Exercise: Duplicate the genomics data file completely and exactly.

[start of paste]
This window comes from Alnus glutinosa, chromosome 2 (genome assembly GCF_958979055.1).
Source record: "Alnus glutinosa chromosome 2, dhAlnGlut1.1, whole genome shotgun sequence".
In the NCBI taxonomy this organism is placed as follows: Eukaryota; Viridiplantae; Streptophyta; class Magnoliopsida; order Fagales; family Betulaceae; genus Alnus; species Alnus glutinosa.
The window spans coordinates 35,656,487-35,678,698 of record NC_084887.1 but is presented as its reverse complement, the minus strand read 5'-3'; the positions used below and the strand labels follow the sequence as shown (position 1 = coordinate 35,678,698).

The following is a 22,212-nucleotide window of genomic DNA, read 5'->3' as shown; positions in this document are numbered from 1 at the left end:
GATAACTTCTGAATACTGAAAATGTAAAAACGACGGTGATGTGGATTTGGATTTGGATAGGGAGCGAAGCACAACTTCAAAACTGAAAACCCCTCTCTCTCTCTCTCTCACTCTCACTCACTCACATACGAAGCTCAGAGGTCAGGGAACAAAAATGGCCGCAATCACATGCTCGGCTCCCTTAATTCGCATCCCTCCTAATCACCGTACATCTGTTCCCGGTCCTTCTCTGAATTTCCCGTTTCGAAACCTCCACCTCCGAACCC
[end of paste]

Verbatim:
This window comes from Alnus glutinosa, chromosome 2 (genome assembly GCF_958979055.1).
Source record: "Alnus glutinosa chromosome 2, dhAlnGlut1.1, whole genome shotgun sequence".
In the NCBI taxonomy this organism is placed as follows: Eukaryota; Viridiplantae; Streptophyta; class Magnoliopsida; order Fagales; family Betulaceae; genus Alnus; species Alnus glutinosa.
The window spans coordinates 35,656,487-35,678,698 of record NC_084887.1 but is presented as its reverse complement, the minus strand read 5'-3'; the positions used below and the strand labels follow the sequence as shown (position 1 = coordinate 35,678,698).

The following is a 22,212-nucleotide window of genomic DNA, read 5'->3' as shown; positions in this document are numbered from 1 at the left end:
GATAACTTCTGAATACTGAAAATGTAAAAACGACGGTGATGTGGATTTGGATTTGGATAGGGAGCGAAGCACAACTTCAAAACTGAAAACCCCTCTCTCTCTCTCTCTCACTCTCACTCACTCACATACGAAGCTCAGAGGTCAGGGAACAAAAATGGCCGCAATCACATGCTCGGCTCCCTTAATTCGCATCCCTCCTAATCACCGTACATCTGTTCCCGGTCCTTCTCTGAATTTCCCGTTTCGAAACCTCCACCTCCGAACCC